As expected, Universal Music Group sold a 10% stake in a consortium led by the Chinese company Tencent as part of a deal that estimates UMG, the largest music company in the world where Taylor Swift, Drake and many others reside, for 30 billion euros (about 33, $ 6). billion).
Parent company UMG Vivendi also agreed that the consortium could buy back another stake up to 10% at the same price by January 15, 2021. Vivendi said Tencent’s music division will also buy a minority stake in Universal Music in China.
The company’s joint statement said: “Vivendi is very pleased with the arrival of Tencent and its co-investors. They will allow UMG to further develop in the Asian market. “Tencent and the members of the Consortium are pleased to support the growth of UMG through these investments. Together with Vivendi, Tencent and TME will work to expand the possibilities for artists and to enrich the experience for music lovers, contributing to the further development of a thriving music and entertainment industry. ”
In a note to his staff, UMG Chairman and CEO Lucian Grange assured his colleagues that everything would remain commonplace. “With the exception of additional resources to further advance our strategy, everything else will remain the same: our strategic vision; names of our company, trademark and division; our locations; and, of course, our outstanding people, ”he wrote.
“This is an exciting development, reflecting a strong test of our business strategy, our incredible team and your excellent work. It also reflects our general optimism about the continued role of UMG as a driving force in our industry and how focused we are on the future.
In the last quarterly financial results, UMG revenue grew by 17.5% to 5.06 billion euros (5.63 billion dollars) compared with the first nine months of 2018. Recorded income from music grew by 15.6%, which was facilitated by an increase in revenue from subscription and streaming (an increase of 23.4%) and high physical sales (an increase of 14.9%). Since the beginning of the year, his best sellers are new releases from Billie Eilish, Ariana Grande, Taylor Swift, Post Malone and the Japanese band King & Prince, as well as continued sales of the soundtrack from A Star Is Born and several Queen albums.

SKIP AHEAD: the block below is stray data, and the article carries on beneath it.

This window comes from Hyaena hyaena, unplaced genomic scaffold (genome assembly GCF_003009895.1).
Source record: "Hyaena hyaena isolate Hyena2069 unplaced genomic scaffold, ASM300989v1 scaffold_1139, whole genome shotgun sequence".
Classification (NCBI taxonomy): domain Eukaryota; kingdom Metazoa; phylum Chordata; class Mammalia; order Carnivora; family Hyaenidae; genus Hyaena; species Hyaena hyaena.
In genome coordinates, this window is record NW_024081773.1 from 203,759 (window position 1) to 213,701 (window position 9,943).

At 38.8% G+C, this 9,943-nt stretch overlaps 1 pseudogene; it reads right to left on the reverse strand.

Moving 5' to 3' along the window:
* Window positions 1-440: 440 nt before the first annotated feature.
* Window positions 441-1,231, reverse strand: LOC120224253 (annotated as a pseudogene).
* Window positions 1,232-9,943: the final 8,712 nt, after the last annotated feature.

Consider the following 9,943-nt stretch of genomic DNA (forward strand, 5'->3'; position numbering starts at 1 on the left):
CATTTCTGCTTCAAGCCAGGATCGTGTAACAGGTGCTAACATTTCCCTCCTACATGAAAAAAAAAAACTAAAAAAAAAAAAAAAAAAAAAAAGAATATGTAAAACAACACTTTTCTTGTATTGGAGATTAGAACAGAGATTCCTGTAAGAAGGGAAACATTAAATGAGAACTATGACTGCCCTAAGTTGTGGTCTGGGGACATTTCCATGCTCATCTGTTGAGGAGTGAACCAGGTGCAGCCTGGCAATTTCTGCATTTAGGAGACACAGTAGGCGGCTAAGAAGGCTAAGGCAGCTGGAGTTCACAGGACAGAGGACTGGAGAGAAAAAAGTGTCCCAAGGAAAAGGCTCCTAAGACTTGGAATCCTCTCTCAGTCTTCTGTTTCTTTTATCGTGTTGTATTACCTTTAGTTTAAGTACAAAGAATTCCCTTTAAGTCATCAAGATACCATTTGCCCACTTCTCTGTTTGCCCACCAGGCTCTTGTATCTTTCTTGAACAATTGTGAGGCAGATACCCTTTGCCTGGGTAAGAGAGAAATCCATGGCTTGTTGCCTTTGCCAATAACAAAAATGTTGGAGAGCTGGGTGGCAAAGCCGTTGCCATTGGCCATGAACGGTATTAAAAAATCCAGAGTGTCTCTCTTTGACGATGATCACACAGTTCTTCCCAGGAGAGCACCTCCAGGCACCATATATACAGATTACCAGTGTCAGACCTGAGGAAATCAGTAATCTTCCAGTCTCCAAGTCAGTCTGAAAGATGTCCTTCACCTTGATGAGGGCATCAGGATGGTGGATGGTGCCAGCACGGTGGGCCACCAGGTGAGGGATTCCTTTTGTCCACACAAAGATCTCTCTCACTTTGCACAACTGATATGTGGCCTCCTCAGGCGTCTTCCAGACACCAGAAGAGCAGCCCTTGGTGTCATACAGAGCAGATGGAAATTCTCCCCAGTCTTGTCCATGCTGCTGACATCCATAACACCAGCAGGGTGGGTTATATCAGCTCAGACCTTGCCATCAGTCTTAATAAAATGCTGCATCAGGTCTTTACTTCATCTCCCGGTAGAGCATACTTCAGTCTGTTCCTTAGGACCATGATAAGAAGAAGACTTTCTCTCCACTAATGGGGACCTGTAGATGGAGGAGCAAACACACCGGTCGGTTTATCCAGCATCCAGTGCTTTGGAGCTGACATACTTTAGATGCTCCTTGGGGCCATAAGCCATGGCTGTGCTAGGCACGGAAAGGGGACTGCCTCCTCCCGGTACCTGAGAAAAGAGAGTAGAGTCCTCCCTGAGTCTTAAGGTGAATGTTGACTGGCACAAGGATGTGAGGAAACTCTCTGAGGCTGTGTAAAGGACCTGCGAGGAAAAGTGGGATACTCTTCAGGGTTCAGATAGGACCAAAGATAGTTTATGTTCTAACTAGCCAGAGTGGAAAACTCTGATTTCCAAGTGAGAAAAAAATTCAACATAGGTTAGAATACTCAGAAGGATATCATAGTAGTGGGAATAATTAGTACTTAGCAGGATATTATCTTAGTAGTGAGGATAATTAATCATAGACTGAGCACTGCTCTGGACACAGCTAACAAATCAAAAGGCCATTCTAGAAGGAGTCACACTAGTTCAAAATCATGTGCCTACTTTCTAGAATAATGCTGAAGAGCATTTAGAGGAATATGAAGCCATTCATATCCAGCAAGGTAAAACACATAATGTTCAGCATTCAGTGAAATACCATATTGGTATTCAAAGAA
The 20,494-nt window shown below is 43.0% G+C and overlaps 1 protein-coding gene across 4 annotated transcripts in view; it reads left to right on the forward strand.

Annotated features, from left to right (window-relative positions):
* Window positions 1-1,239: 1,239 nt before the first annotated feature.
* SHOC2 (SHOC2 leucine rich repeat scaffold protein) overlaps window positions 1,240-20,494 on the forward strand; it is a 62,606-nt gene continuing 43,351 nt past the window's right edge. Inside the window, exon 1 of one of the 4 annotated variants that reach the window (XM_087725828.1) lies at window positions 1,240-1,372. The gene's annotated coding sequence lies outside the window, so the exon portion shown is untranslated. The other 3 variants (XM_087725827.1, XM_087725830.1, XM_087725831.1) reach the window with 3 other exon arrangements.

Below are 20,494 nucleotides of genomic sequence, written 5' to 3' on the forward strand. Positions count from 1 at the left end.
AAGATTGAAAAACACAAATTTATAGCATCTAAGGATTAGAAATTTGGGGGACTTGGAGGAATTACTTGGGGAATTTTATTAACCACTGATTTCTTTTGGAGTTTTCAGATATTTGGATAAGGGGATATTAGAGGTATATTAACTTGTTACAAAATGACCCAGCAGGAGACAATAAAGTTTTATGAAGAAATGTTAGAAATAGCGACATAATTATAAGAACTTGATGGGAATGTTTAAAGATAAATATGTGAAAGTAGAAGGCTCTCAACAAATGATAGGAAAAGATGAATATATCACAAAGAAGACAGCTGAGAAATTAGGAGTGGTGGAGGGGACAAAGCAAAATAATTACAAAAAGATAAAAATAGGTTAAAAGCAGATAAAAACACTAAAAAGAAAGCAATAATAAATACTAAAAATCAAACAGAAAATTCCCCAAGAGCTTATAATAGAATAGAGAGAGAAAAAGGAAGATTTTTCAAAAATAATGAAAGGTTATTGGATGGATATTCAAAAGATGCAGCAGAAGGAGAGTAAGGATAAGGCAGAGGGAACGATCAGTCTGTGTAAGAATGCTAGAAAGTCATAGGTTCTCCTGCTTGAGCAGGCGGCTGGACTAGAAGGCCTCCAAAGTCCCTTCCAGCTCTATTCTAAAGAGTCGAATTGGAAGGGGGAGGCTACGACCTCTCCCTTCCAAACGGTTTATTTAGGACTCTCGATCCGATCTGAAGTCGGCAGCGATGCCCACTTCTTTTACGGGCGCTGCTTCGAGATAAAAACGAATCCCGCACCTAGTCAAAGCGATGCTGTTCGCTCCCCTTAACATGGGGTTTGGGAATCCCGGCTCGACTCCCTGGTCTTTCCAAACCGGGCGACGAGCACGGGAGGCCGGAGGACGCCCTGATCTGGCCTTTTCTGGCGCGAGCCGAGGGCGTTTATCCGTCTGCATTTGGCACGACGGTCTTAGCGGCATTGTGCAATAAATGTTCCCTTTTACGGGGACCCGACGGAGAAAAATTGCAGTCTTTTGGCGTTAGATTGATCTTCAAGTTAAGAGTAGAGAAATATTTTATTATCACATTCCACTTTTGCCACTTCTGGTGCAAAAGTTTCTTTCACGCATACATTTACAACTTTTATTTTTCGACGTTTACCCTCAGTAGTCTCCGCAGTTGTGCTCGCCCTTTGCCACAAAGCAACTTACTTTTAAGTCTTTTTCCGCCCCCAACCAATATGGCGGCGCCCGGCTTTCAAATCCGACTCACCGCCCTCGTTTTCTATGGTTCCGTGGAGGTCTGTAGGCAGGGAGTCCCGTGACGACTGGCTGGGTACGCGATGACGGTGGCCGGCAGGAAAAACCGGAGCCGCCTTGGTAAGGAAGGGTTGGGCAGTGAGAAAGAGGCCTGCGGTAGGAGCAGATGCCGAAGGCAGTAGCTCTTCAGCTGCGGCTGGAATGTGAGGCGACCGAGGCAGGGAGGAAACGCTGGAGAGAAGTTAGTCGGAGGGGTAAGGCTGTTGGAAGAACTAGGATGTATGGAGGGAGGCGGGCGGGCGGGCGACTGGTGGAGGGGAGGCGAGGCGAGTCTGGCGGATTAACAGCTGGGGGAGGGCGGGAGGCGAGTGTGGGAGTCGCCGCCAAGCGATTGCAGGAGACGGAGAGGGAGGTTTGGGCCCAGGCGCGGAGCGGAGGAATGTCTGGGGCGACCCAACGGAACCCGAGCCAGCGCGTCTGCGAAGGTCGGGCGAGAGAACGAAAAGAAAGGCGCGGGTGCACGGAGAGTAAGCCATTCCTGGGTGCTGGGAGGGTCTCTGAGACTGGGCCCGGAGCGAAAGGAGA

Tencent is best known for its business in the field of games and social networks – it owns a powerful Chinese platform WeChat, which daily serves 900 million users. But the company also has its own music division, Tencent Music Entertainment Group, which at the end of last year raised more than $ 1 billion in IPOs, which overall estimated the division to be $ 21.3 billion. Tencent also owns a 7.5% stake in the streaming giant Spotify, as a result of a stock exchange in December 2017, making it one of the largest shareholders in the Swedish company.
Vivendi and Tencent are already familiar interlocutors. In 2017, UMG and Tencent Music entered into a multi-year agreement, making the latter a UMG music distributor in China on its QQ Music, KuGou and Kuwo streaming platforms. Tencent Music also has exclusive sub-licensing rights for UMG content in the Middle Kingdom.
It has long been rumored that Tencent will become one of the bidders for a stake in UMG after a year ago Vivendi announced its intention to sell up to 50% of the company. The French media giant ruled out the possibility of an IPO.
Progress in potential sales was slow, as some analysts increased their UMG valuation to $ 50 billion. UMG also suffered from disagreements over the 2008 fire, which is estimated to have destroyed 500,000 master records in the company’s huge archive.
An insider with knowledge of the sales process told Variety that the deal with Tencent would be strategic because China is ready to become the world’s largest music market. At the same time, however, the potential deal should also stimulate the participation of other investors to prevent the Chinese company from gaining too much control over UMG, he said.
In June, Yannick Bollor, chairman of Vivendi’s supervisory board, said the company was “in no hurry” and “very confident” that it would find a suitable partner to buy up to 50% of UMG. He cited the “huge growth” of the music industry as the pace that Vivendi wants to maintain in the coming years.